By Jan-Werner Mueller
Jan-Werner Mueller, Professor of Politics at Princeton University, is the author of Democracy Rules (Farrar, Straus and Giroux, 2021; Allen Lane, 2021).
Following a year of halting negotiations, six of Turkey’s opposition parties have finally united behind a single presidential candidate in the election this May, with the hope of ending Recep Tayyip Erdoğan’s increasingly autocratic and repressive two-decade rule. This month, the so-called Table of Six converged on Kemal Kılıçdaroğlu, the leader of the social democratic and secularist Republican People’s Party (CHP), after having sidelined younger, more charismatic contenders such as the CHP mayor of Istanbul, who had recaptured the city from Erdoğan’s Justice and Development Party in 2019.
When an authoritarian populist regime is rigging the democratic game, it is common sense that opposition parties must combine forces to stand any chance of winning elections. But such unity, while necessary, is not sufficient for success; in fact, the hardest part comes after the decision to unite.
Opposition parties that unite to remove a particular leader or party – especially “a populist strongman” – must place that imperative above their other programmatic commitments. After all, populist leaders have a proven track record of undermining democracy, and there is every reason to believe they will do even more damage if re-elected.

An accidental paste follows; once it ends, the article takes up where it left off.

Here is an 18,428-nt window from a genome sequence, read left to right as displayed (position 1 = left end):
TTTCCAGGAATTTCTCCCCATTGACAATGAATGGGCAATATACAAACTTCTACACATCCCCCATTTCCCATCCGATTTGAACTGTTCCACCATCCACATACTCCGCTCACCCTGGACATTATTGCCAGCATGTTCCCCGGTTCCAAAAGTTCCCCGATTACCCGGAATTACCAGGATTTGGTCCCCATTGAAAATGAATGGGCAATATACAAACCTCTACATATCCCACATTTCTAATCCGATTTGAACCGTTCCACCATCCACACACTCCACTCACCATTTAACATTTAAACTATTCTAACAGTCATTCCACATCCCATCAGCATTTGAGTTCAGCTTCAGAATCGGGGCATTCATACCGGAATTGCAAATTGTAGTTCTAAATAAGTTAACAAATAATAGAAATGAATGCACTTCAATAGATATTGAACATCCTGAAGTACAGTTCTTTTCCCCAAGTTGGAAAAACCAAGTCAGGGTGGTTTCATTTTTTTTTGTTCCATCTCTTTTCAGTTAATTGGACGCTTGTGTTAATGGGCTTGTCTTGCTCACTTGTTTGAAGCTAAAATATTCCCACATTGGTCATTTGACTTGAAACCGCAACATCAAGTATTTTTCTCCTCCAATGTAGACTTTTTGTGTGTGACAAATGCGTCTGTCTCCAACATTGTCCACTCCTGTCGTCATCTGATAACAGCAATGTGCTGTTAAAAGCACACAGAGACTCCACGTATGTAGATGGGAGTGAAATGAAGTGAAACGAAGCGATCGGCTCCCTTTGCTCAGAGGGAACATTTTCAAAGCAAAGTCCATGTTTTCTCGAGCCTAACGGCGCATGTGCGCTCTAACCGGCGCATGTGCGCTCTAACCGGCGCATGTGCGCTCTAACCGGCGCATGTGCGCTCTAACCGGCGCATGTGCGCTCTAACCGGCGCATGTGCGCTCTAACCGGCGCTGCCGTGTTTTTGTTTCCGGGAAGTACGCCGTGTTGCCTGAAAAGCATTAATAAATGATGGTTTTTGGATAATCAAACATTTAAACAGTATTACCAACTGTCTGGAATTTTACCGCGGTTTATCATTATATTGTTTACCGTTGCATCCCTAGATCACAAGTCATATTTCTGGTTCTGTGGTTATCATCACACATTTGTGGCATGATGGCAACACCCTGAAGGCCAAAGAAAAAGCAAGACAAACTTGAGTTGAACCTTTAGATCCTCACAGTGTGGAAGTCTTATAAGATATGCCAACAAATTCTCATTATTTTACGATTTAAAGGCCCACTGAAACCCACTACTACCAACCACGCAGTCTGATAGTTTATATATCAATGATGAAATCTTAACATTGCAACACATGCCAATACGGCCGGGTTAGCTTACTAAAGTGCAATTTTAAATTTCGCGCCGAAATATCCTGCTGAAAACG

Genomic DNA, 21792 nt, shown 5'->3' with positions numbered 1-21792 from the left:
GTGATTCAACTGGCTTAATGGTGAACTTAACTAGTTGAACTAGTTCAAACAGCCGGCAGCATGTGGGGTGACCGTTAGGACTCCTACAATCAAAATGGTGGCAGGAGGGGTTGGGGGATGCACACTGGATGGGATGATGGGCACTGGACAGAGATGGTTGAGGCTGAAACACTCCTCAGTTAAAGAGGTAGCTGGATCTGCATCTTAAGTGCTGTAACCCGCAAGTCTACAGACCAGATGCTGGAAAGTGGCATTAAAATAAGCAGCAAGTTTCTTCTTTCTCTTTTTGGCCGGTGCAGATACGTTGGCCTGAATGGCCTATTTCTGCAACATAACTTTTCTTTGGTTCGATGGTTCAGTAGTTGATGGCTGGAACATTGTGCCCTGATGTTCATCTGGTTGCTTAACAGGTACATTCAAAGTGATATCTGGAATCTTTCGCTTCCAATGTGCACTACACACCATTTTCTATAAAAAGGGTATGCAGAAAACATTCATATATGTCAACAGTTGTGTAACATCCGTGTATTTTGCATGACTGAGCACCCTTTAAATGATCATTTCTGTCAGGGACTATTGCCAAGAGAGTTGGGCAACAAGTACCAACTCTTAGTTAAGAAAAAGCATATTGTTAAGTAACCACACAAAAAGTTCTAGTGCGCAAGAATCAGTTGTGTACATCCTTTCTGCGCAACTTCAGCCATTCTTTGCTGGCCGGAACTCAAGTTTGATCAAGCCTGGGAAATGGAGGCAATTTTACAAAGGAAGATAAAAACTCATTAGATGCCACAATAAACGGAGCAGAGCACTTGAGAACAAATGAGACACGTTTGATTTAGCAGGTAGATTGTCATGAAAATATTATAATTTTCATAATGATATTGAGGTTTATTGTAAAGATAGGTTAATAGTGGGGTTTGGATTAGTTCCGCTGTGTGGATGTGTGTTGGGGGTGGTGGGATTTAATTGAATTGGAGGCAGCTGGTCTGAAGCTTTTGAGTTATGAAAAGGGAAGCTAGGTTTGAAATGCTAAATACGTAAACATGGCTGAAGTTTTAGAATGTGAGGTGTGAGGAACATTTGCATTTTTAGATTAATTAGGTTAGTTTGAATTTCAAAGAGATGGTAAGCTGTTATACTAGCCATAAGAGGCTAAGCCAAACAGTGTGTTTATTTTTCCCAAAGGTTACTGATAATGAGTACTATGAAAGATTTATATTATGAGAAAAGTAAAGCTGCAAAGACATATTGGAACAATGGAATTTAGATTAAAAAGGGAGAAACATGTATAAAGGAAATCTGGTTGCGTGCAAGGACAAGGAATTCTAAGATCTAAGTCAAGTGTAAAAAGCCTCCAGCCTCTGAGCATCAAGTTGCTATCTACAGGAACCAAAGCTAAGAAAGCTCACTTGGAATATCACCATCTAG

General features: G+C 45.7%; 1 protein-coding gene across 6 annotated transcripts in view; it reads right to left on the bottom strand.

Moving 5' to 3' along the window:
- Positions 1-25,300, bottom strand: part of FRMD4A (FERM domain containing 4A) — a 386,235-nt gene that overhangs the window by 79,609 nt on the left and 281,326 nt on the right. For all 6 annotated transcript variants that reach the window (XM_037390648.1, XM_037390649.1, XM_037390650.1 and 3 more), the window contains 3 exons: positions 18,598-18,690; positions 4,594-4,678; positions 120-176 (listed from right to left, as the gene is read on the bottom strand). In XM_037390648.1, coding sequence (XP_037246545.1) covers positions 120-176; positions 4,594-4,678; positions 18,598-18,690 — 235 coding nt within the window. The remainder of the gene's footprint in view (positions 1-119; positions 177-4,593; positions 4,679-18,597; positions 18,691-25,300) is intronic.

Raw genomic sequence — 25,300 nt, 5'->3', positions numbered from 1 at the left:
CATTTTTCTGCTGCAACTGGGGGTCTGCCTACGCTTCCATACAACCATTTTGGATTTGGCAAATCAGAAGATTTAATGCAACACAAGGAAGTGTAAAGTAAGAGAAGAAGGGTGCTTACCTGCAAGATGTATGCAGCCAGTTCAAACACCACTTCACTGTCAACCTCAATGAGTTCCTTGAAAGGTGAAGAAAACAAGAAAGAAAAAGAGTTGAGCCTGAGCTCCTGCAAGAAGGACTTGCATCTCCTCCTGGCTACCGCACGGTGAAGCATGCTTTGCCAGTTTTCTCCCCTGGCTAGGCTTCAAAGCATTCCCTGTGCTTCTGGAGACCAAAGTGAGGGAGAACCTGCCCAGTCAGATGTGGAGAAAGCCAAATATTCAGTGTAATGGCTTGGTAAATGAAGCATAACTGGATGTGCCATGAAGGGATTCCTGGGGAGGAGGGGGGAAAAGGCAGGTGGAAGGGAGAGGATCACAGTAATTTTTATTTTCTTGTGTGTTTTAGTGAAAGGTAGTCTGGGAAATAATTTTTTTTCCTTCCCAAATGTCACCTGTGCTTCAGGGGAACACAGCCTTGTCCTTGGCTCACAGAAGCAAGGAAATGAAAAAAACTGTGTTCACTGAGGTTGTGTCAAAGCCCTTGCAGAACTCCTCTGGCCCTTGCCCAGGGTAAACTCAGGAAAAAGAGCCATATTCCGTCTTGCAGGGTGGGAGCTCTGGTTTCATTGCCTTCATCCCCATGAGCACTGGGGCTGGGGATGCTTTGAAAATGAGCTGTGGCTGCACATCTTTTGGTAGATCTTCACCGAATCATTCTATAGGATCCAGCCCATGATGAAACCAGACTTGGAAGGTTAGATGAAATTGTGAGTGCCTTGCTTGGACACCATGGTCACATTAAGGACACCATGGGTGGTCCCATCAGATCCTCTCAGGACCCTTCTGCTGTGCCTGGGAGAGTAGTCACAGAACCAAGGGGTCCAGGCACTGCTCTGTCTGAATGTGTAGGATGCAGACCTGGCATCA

For example, Hungarian Prime Minister Viktor Orbán has used the immediate aftermath of unfair elections – when the opposition and civil society were utterly demoralized – to ram through controversial policies and engage in culture-war provocations. Budapest’s mendacious memorial to the German occupation, which effectively absolves Hungary of any complicity in the Holocaust, was erected right after the 2014 election.
But, as sensible as this “damage-control” imperative is, it implies that all politics revolves around the strongman. That is exactly what populist leaders want. They excel at using polarization and personalization to their own advantage: “It’s everyone against me, the only leader who truly represents the people.”
Important recent work by political scientists has shown that not everyone who votes for authoritarian populist leaders is ignorant of or indifferent to their undermining of democracy (not to mention corruption, another hallmark of populist governments). But when confronted with an us-versus-them logic and an opposition coalition whose ultimate intentions are uncertain, they might still opt for what they perceive as the lesser evil.
Moreover, united opposition parties tend to settle on candidates who look a lot like the figure they are opposing, only more democratic. Last year, Hungary’s opposition alliance agreed to back a conservative Catholic provincial mayor in its effort to remove the far-right populist incumbent. Similarly, successive Israeli opposition coalitions have sought to beat Prime Minister Binyamin Netanyahu by putting forward tough center-right figures such as the retired general Benny Gantz.